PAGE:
The athletic director at UC Davis thinks it would be a swell idea if Congress, at the same time it looks into regulating the NIL rights of college athletes, would go ahead and tackle legislation that would limit “excessive spending on salaries and facilities”.
This is needed — I know you’ll be shocked, shocked to hear it — because college athletic directors are inept at negotiations.
Salary market inefficiency is especially apparent when athletics directors and presidents find themselves renegotiating contracts to retain successful coaches. The non-profit structure creates an odd principal-agent dilemma: It is almost always in the personal job-security interest of athletics directors to pay highly popular coaches whatever it takes to retain them, lest they be blamed by influential constituents for allowing a beloved coach to get away. Agents representing coaches understand this negotiating dynamic, and are thus able to extract exceptional value for their clients. Negotiating circumstances are different in professional sports, where management is closely supported by an owner with a personal incentive to optimize financial efficiency and maximize return on investment.
Apparently it’s impossible to say no to Charlie Weis.
But listen to the brave new world that would be ushered in if Congress gave those ADs a backbone!
… it suggests that limits on spending would increase competitive balance in college athletics, thereby protecting long-term fan interest and commercial value. Spending limits (structured appropriately for each level of DI competition) would be in the competitive interest of all schools except the small minority who currently generate the most revenue, and thus ought to be supported by a majority of institutions and their fan bases.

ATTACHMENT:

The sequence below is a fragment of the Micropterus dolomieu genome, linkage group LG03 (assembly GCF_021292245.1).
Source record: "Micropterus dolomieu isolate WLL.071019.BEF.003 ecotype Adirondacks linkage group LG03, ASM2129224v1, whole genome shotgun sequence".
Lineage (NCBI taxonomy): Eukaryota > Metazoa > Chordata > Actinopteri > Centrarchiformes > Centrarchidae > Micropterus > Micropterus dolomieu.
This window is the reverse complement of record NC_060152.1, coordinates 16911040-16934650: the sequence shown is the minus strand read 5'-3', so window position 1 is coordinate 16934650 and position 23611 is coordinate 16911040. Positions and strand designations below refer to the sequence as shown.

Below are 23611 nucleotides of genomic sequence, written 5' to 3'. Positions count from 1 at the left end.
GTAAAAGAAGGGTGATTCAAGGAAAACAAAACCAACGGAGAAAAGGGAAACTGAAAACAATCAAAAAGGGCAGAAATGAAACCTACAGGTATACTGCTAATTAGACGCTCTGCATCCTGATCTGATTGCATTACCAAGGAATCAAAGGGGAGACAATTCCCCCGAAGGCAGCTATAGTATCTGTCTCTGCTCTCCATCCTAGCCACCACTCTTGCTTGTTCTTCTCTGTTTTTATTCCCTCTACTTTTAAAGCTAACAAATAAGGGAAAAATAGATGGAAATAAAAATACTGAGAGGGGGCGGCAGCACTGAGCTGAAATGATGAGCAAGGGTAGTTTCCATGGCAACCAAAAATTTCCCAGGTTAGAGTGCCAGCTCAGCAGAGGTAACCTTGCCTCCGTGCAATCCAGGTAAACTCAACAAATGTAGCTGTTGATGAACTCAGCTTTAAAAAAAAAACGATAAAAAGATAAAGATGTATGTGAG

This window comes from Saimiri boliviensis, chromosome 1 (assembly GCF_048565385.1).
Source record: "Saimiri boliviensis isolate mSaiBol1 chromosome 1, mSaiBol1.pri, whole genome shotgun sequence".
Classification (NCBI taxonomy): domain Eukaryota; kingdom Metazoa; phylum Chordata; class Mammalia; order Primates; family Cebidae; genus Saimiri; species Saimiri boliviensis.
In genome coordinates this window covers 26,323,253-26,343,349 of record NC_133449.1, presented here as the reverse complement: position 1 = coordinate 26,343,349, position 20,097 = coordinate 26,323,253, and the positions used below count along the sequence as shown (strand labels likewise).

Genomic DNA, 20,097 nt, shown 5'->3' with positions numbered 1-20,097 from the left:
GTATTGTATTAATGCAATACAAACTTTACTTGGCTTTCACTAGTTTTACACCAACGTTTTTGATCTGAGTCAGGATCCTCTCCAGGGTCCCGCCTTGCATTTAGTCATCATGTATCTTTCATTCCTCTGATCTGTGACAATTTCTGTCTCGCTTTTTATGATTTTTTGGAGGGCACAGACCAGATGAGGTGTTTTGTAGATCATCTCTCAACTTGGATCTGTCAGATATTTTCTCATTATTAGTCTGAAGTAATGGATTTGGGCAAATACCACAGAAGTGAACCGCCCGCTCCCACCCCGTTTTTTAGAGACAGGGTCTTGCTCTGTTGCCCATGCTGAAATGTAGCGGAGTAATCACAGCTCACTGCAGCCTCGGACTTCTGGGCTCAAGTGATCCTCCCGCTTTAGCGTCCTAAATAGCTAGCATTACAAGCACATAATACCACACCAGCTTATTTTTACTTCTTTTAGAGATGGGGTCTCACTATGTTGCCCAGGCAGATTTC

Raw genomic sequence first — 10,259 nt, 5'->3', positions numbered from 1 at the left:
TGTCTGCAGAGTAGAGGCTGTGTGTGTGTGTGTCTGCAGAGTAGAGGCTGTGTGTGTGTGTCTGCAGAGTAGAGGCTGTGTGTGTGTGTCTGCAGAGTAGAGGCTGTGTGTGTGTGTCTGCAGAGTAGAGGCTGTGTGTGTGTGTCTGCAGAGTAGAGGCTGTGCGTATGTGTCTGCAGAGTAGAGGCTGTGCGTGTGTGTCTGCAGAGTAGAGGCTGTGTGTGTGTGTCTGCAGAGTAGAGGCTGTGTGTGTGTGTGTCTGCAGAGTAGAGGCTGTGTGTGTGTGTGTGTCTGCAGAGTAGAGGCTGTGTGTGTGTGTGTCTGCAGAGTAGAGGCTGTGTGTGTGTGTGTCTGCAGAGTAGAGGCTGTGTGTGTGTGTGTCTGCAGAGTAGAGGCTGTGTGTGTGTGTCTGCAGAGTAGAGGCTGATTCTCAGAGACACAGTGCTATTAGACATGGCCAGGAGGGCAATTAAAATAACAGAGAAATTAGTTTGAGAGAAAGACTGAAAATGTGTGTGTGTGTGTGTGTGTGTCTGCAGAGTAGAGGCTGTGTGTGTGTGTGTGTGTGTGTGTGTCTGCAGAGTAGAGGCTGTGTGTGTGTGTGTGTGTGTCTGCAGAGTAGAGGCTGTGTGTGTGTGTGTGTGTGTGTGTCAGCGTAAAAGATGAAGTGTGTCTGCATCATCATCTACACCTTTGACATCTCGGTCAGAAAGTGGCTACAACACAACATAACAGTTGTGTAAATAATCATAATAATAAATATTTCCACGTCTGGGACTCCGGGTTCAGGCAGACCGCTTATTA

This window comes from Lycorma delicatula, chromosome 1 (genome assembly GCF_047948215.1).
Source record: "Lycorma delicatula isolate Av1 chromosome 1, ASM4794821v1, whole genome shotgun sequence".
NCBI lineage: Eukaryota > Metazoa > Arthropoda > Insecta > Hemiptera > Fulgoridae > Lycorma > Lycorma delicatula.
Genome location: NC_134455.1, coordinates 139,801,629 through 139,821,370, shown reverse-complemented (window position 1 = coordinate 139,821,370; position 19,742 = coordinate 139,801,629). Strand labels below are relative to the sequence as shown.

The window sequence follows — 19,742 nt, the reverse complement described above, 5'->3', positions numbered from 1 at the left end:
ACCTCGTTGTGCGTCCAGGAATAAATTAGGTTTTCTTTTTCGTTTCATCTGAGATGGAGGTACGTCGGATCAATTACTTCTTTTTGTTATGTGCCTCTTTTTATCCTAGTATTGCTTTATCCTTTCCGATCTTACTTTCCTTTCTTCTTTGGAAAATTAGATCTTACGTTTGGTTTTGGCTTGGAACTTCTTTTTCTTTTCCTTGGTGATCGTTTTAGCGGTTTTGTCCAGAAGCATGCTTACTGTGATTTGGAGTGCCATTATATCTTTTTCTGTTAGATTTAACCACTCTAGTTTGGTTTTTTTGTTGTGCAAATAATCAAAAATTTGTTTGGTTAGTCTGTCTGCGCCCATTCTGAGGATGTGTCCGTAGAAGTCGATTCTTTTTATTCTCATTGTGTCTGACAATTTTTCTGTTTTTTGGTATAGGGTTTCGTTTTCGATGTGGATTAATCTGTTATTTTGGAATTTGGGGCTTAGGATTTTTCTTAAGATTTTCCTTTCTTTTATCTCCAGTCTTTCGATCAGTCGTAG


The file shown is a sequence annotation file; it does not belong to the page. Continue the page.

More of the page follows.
A small minority might object? Ya’ think?
I can’t come up with anything that would be guaranteed to blow up the current structure of college athletics than putting limits on what P5 schools could spend on staff and infrastructure.
The problem here is the underlying rationale.
The unique non-profit economic system of college sports creates an inefficient salary market, systematically inflating salaries beyond what would reasonably constitute market value in a for-profit environment.
The economic system of college athletics (which can be read about in more detail here) is unique because it consists of non-profit organizations that, unlike in any other American non-profit sector, compete fiercely in a zero-sum game. In other words, a college athletics program can only succeed at its competitive mission (win) if another fails (lose). Non-profit organizations in other sectors – for example, religious organizations, hospitals, and food banks – do not encounter a similar competitive dynamic. The zero-sum nature of competition in college athletics creates an enduring incentive for athletics departments to make investments that drive winning.
Accordingly, rather than seeking profitable operating margins, non-profit athletics departments reinvest all available revenue in priorities that maximize the chance of competitive success – such as attracting and retaining the best coaches. So, when athletics-related revenue grows significantly, as has been the case in major college sports over the past decade, the non-profit nature of its economic system drives corresponding growth in salaries and other competitive spending.
These aren’t non-profit organizations because theirs is a noble calling. They are the way they are because by being that way, they avoid the tax man.
If you want to remedy the dilemma you’ve constructed, it’s just as easy… hell, it’s easier just to do away with their non-profit status.
That’s not even the most detached from reality part of the piece. This is:
Nationally enforced limits on competitive spending could help to resolve some of these problems. They would reduce the urgency to generate maximum revenue, since income above the spending limit couldn’t be used for competitive purposes, and thus enable schools to cut back on the number of revenue-maximizing tradeoffs that impact student-athletes and local fans.
Tell you what — write that into your proposed legislation and we can talk. I won’t be holding my breath, though.
Help them help themselves, Congress. After all, it takes real courage to create a framework for schools to deny coaches what they’re worth on a free market.